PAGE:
What s the deal with the humidor
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What’s the Deal with the Humidor? PowerPoint PPT Presentation


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Alan Nathan University of Illinois [email protected] What’s the Deal with the Humidor?. El Tiante. Humidors in the News. First this. Then this. Some of the News is Controversial. Tim Lincecum. Even Scientists Get in the Act. Why the Humidor in Denver?.

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What’s the Deal with the Humidor?

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What s the deal with the humidor

Alan Nathan

University of Illinois

[email protected]

What’s the Deal with the Humidor?

El Tiante


Humidors in the news

Humidors in the News

First this

Then this


Some of the news is controversial

Some of the News is Controversial

Tim Lincecum


Even scientists get in the act

Even Scientists Get in the Act


Why the humidor in denver

Why the Humidor in Denver?

Thin air means better “carry”

  • Mile high  air density 80% of sea level

  • More home runs!

  • Let’s take a look


The carry of a fly ball

(379,20,5.2)

The “carry” of a fly ball

  • “carry” ≡ (actual distance)/(vacuum distance)

    • for same initial conditions


What s the deal with the humidor

HITf/x + Hittracker Analysis:4354 HR from 2009

Denver


The coors effect

The Coors Effect

~26 ft


Thin air more carry more home runs

Thin Air  More Carry  More Home Runs

  • Coors Field in Denver:

    • Pre-humidor (1995-2001):

      • Rockies home: 3.20 HR/game away: 1.93 HR/game

      • That is a huge effect

  • Since 2002, baseballs stored in humidor

    • What effect has that had on HR’s?


Home runs and humidors

Home Runs and Humidors

  • Coors Field in Denver:

    • Pre-humidor (1995-2001):

      • Rockies home: 3.20 HR/game away: 1.93 HR/game

    • Post-humidor (2002-2010):

      • Rockies home: 2.39 HR/game away: 1.86 HR/game

25% Reduction!


Summary and outline of talk

Summary and Outline of Talk

  • Thin air results in lots of HR in Denver

  • Humidor has reduced HR by 25%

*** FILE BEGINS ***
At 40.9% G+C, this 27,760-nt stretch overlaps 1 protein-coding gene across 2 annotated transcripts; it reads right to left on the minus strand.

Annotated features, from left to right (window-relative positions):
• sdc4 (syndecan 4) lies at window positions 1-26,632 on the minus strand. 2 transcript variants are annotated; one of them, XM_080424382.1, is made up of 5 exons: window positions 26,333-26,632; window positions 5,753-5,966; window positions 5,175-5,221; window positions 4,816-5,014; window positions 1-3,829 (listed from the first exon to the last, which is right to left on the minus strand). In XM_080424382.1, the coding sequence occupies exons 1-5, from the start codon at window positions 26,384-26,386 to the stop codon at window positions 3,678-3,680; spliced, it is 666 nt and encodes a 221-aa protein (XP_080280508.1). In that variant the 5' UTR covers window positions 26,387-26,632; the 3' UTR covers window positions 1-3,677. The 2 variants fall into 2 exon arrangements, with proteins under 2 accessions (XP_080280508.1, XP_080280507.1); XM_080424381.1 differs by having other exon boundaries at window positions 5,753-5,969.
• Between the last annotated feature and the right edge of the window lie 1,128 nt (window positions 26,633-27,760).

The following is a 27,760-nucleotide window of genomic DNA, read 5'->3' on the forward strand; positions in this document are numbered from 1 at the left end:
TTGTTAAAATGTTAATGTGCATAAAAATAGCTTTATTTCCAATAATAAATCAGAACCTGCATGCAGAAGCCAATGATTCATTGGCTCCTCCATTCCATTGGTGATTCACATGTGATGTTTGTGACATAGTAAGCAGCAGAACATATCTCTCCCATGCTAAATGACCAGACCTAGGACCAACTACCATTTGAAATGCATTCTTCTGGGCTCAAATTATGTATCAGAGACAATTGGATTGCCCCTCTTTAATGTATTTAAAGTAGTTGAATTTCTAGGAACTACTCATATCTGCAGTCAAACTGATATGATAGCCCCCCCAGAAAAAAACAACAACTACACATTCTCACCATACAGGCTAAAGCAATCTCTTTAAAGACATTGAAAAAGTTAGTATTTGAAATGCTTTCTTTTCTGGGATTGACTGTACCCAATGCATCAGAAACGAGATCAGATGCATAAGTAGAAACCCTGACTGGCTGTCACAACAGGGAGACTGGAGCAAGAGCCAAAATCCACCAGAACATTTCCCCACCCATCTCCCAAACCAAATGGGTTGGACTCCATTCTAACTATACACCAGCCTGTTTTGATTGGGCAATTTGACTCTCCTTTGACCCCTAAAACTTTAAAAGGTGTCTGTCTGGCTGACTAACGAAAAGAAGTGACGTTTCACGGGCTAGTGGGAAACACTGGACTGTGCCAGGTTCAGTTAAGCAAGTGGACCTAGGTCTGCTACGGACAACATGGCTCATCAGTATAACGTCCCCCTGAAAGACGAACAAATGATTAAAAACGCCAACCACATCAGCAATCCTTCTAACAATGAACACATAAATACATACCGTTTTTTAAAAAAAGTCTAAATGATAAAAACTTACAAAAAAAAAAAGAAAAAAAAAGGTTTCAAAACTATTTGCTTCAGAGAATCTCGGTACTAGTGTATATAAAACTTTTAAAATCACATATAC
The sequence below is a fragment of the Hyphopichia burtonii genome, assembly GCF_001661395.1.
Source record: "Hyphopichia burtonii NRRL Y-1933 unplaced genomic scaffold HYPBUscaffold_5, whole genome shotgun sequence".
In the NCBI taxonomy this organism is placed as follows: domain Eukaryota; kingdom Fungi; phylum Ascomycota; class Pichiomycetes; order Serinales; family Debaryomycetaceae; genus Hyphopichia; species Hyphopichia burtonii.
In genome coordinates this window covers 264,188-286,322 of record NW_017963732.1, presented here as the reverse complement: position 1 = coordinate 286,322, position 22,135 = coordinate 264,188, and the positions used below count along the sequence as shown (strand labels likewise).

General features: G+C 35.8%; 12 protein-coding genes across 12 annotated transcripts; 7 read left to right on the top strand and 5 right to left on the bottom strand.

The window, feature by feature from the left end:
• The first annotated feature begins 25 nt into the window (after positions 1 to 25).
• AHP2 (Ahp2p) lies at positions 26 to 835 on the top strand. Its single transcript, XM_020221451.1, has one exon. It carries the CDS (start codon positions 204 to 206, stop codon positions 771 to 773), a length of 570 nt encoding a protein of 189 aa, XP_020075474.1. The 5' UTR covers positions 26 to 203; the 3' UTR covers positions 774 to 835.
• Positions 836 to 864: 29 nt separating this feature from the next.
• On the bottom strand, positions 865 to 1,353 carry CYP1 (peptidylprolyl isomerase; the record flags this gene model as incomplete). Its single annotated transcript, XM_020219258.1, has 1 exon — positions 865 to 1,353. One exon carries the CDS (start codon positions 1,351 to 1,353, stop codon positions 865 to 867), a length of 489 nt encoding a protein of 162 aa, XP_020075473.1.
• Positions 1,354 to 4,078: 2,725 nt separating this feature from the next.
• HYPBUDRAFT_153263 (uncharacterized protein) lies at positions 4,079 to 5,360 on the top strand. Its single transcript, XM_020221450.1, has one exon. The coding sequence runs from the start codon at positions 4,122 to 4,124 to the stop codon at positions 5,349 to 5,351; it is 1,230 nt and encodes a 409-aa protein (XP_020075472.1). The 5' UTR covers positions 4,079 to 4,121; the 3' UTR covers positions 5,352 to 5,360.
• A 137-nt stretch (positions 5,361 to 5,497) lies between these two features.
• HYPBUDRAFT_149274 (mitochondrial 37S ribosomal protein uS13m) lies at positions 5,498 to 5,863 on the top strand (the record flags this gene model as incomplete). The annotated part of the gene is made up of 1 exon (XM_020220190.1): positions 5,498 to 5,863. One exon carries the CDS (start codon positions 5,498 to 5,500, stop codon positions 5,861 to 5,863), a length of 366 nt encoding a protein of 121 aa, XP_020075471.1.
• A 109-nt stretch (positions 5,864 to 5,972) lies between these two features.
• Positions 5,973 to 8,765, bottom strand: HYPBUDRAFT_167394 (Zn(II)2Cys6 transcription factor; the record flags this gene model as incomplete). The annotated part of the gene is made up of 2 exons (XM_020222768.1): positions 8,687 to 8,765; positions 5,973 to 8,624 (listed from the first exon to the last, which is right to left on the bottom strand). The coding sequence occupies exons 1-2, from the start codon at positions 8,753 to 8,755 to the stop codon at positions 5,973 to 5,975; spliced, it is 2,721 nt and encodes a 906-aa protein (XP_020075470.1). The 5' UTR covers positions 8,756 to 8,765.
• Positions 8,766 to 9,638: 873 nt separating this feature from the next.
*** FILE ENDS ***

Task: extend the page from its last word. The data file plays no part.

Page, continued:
• Two questions:

    • Can science account for the reduction?

    • Can we predict what might happen in Phoenix?


Effects of humidity on ball properties

Effects of Humidity on Ball Properties

  • Humid air makes the ball “less bouncy”

    • “Coefficient of Restitution” (COR) decreases

    • Ball isn’t hit as hard

  • Humid air make the ball heavier

    • Ball isn’t hit as hard

    • But carries better

  • Humid air makes the ball larger

    • Doesn’t carry as well

These effects can be measured


So here s the plan

So Here’s The Plan:

  • Measure in lab how RH affects ball properties

  • Use physics of ball-bat collision to predict change in batted ball speed

  • Use aerodynamics to predict change in fly ball distance

  • From all this, we can estimate change in home run production


Physics alert

Physics Alert!!!

  • The next few slides will have some details that may bore you

  • Hang in and I’ll tell you when to pay attention again


So this is what we found

So this is what we found


Summary of findings with rh increased from 30 to 50

Summary of Findingswith RH increased from 30% to 50%

  • Weight increases by 1.6%

  • COR decreases by 3.7%

  • Diameter change negligible

  • For typical long fly ball (100 mph, 30 deg)

    • - Batted ball speed decreases by about 3 mph

    • - Fly ball distance decreases from 415 ft to 402 ft


What about home runs

What about Home Runs?

  • We have full record of every home run hit during 2009 and 2010 (336 total)

    • Total distance

    • Batted ball speed and launch angle

    • Good approximation to full trajectory

  • With changed balls, can ask whether the ball would have cleared the fence

    • Only 265 make it


Final result

Final Result

  • Actual reduction = 25%

  • Calculated reduction = 27.5±4.3 %

  • The agreement is amazingly good

    • SCIENCE WORKS


And what about phoenix

And what about Phoenix?

  • If RH goes from 20% to 50%

    • HR reduced by 37.0±6.5 %

    • A very big effect!


More stuff from nick

%

More Stuff from Nick….

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Final summary

Final Summary

  • Storing the baseballs in a humidor has resulted in a big reduction in home runs at Coors Field in Denver

  • We understand very well the effects that lead to that reduction

  • We can apply our understanding to predict an even larger reduction if a humidor is employed at Chase Field in Phoenix

  • I like to think that our analysis led the Dbacks to postpone their decision

QUESTIONS?


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